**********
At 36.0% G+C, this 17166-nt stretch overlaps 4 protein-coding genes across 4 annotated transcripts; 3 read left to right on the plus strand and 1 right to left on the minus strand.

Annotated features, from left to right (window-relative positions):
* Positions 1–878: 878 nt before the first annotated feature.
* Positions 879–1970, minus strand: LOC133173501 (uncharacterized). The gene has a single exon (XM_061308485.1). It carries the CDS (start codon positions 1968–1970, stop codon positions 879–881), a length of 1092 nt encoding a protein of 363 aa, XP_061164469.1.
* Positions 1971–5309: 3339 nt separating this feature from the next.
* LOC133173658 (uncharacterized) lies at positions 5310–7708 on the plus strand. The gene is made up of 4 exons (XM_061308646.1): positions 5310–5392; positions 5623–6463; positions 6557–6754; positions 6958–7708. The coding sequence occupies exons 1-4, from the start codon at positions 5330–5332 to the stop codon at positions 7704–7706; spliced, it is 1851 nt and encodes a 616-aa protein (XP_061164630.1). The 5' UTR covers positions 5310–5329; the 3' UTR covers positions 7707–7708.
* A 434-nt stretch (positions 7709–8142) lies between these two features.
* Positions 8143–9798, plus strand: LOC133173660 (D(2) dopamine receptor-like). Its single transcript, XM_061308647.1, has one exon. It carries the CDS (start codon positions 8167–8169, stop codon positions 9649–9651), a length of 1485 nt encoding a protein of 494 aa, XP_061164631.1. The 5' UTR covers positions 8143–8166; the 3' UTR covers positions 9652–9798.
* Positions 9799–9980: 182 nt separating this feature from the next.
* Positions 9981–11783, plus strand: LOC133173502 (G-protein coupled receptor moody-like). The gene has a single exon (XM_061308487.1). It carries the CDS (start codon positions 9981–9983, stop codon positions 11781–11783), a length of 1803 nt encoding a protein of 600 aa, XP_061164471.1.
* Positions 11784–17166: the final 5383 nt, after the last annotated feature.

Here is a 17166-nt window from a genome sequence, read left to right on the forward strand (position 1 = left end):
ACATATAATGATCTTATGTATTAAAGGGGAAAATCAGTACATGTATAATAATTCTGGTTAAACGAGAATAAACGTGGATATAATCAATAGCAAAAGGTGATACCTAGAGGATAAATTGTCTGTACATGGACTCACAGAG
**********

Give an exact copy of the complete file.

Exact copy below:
At 36.0% G+C, this 17166-nt stretch overlaps 4 protein-coding genes across 4 annotated transcripts; 3 read left to right on the plus strand and 1 right to left on the minus strand.

Annotated features, from left to right (window-relative positions):
* Positions 1–878: 878 nt before the first annotated feature.
* Positions 879–1970, minus strand: LOC133173501 (uncharacterized). The gene has a single exon (XM_061308485.1). It carries the CDS (start codon positions 1968–1970, stop codon positions 879–881), a length of 1092 nt encoding a protein of 363 aa, XP_061164469.1.
* Positions 1971–5309: 3339 nt separating this feature from the next.
* LOC133173658 (uncharacterized) lies at positions 5310–7708 on the plus strand. The gene is made up of 4 exons (XM_061308646.1): positions 5310–5392; positions 5623–6463; positions 6557–6754; positions 6958–7708. The coding sequence occupies exons 1-4, from the start codon at positions 5330–5332 to the stop codon at positions 7704–7706; spliced, it is 1851 nt and encodes a 616-aa protein (XP_061164630.1). The 5' UTR covers positions 5310–5329; the 3' UTR covers positions 7707–7708.
* A 434-nt stretch (positions 7709–8142) lies between these two features.
* Positions 8143–9798, plus strand: LOC133173660 (D(2) dopamine receptor-like). Its single transcript, XM_061308647.1, has one exon. It carries the CDS (start codon positions 8167–8169, stop codon positions 9649–9651), a length of 1485 nt encoding a protein of 494 aa, XP_061164631.1. The 5' UTR covers positions 8143–8166; the 3' UTR covers positions 9652–9798.
* Positions 9799–9980: 182 nt separating this feature from the next.
* Positions 9981–11783, plus strand: LOC133173502 (G-protein coupled receptor moody-like). The gene has a single exon (XM_061308487.1). It carries the CDS (start codon positions 9981–9983, stop codon positions 11781–11783), a length of 1803 nt encoding a protein of 600 aa, XP_061164471.1.
* Positions 11784–17166: the final 5383 nt, after the last annotated feature.

Here is a 17166-nt window from a genome sequence, read left to right on the forward strand (position 1 = left end):
ACATATAATGATCTTATGTATTAAAGGGGAAAATCAGTACATGTATAATAATTCTGGTTAAACGAGAATAAACGTGGATATAATCAATAGCAAAAGGTGATACCTAGAGGATAAATTGTCTGTACATGGACTCACAGAG